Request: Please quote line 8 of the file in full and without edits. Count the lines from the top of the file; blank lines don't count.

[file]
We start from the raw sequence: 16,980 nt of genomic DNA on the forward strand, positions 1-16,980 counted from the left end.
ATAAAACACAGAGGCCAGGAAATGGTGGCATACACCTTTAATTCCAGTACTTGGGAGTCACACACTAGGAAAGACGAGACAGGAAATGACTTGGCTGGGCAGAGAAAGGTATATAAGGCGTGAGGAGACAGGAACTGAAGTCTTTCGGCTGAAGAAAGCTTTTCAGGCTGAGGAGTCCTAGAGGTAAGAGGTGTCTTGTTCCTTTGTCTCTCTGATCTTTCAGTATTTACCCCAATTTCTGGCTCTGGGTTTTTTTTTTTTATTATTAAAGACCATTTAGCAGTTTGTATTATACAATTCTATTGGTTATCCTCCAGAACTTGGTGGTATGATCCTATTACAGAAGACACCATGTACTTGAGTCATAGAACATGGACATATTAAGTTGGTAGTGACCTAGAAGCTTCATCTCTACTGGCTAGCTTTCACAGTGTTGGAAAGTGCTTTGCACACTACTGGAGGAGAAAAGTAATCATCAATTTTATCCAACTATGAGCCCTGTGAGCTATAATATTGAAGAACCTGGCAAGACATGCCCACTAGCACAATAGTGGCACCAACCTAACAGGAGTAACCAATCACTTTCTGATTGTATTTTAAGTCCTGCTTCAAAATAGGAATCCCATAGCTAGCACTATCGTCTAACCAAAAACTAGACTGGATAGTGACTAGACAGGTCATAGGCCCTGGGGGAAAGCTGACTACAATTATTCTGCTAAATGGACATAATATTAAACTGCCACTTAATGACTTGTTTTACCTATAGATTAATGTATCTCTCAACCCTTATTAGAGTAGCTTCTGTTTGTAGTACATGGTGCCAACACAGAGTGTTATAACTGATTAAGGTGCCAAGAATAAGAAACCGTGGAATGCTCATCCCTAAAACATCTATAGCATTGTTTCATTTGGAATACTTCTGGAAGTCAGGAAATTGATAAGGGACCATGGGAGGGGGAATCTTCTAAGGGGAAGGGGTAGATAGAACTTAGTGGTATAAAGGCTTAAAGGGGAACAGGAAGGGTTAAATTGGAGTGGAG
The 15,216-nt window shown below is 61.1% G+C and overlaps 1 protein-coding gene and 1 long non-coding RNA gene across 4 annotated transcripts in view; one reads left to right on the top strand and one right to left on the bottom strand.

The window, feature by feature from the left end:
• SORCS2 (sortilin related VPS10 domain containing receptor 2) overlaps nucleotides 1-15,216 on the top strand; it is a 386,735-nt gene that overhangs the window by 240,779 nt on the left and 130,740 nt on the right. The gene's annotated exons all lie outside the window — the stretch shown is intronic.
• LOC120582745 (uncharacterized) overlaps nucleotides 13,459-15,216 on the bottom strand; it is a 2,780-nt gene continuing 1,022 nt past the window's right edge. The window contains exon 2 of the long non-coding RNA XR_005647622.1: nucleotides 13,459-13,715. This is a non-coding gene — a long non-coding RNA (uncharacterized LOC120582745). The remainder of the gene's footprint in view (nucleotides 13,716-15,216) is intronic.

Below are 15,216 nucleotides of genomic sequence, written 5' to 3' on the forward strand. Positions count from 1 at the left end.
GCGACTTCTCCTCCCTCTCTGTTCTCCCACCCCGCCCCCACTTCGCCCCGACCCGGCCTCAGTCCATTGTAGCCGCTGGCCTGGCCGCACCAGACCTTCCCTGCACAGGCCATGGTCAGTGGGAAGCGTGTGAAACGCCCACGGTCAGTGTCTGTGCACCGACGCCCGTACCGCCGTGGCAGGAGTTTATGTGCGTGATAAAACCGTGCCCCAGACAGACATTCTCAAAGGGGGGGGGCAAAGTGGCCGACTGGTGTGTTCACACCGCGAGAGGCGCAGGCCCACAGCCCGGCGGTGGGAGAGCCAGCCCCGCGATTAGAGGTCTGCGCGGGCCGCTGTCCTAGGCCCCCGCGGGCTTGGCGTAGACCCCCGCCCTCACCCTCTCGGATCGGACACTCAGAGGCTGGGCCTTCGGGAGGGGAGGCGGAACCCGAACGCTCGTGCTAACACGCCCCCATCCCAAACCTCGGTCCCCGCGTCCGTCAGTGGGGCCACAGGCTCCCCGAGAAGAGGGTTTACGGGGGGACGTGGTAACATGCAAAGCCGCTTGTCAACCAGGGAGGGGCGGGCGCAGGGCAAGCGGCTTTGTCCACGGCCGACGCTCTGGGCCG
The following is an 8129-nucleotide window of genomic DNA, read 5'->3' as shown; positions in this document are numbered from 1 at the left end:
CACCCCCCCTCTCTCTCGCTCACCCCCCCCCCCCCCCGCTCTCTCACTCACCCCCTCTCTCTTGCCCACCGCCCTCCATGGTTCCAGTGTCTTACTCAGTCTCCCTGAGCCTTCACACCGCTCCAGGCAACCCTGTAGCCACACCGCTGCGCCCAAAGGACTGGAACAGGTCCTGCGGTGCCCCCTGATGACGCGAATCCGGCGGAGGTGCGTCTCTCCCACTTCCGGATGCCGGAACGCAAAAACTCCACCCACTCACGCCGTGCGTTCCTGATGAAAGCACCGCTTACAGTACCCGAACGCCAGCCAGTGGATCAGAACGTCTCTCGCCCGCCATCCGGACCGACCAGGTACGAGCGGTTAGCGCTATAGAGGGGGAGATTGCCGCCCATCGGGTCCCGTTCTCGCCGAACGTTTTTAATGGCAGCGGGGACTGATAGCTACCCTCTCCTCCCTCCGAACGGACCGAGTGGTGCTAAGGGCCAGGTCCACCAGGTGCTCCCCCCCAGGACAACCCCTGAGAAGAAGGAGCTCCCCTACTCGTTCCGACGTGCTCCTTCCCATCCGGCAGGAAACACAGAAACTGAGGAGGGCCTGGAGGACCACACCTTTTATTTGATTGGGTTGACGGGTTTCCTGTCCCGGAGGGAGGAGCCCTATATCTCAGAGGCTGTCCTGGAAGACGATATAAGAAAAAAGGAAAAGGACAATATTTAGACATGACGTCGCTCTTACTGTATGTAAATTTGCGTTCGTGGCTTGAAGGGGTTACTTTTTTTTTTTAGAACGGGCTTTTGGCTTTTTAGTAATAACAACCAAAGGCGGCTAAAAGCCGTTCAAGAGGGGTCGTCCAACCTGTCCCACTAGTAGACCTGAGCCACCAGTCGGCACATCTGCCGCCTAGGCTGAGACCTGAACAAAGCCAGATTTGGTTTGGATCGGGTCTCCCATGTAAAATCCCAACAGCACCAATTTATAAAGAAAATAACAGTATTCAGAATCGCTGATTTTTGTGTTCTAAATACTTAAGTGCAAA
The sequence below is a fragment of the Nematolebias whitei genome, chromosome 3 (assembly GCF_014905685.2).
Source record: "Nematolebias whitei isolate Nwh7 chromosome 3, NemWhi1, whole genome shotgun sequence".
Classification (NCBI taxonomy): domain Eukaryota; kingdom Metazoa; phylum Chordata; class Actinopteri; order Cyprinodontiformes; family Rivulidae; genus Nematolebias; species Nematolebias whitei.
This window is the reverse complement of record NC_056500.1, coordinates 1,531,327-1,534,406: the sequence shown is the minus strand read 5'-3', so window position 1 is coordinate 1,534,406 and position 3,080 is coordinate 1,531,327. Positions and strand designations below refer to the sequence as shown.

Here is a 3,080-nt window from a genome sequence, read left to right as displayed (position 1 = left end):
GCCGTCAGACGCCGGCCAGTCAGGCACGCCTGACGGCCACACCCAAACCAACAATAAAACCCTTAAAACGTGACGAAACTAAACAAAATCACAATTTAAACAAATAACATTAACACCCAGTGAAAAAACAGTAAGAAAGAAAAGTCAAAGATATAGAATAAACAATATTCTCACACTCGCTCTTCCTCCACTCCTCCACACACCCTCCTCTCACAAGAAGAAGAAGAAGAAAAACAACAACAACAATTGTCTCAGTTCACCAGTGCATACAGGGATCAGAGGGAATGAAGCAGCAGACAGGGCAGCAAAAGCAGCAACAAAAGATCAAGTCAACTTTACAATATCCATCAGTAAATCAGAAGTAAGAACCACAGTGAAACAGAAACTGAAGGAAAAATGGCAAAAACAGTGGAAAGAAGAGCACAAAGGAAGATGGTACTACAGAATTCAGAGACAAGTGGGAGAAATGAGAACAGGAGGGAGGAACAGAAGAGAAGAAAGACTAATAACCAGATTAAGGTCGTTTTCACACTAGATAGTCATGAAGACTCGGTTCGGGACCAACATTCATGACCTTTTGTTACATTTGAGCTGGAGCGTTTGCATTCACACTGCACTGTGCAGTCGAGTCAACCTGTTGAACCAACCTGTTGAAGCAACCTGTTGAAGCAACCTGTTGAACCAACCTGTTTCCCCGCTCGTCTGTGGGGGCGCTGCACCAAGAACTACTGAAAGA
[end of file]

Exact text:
GCGACTTCTCCTCCCTCTCTGTTCTCCCACCCCGCCCCCACTTCGCCCCGACCCGGCCTCAGTCCATTGTAGCCGCTGGCCTGGCCGCACCAGACCTTCCCTGCACAGGCCATGGTCAGTGGGAAGCGTGTGAAACGCCCACGGTCAGTGTCTGTGCACCGACGCCCGTACCGCCGTGGCAGGAGTTTATGTGCGTGATAAAACCGTGCCCCAGACAGACATTCTCAAAGGGGGGGGGCAAAGTGGCCGACTGGTGTGTTCACACCGCGAGAGGCGCAGGCCCACAGCCCGGCGGTGGGAGAGCCAGCCCCGCGATTAGAGGTCTGCGCGGGCCGCTGTCCTAGGCCCCCGCGGGCTTGGCGTAGACCCCCGCCCTCACCCTCTCGGATCGGACACTCAGAGGCTGGGCCTTCGGGAGGGGAGGCGGAACCCGAACGCTCGTGCTAACACGCCCCCATCCCAAACCTCGGTCCCCGCGTCCGTCAGTGGGGCCACAGGCTCCCCGAGAAGAGGGTTTACGGGGGGACGTGGTAACATGCAAAGCCGCTTGTCAACCAGGGAGGGGCGGGCGCAGGGCAAGCGGCTTTGTCCACGGCCGACGCTCTGGGCCG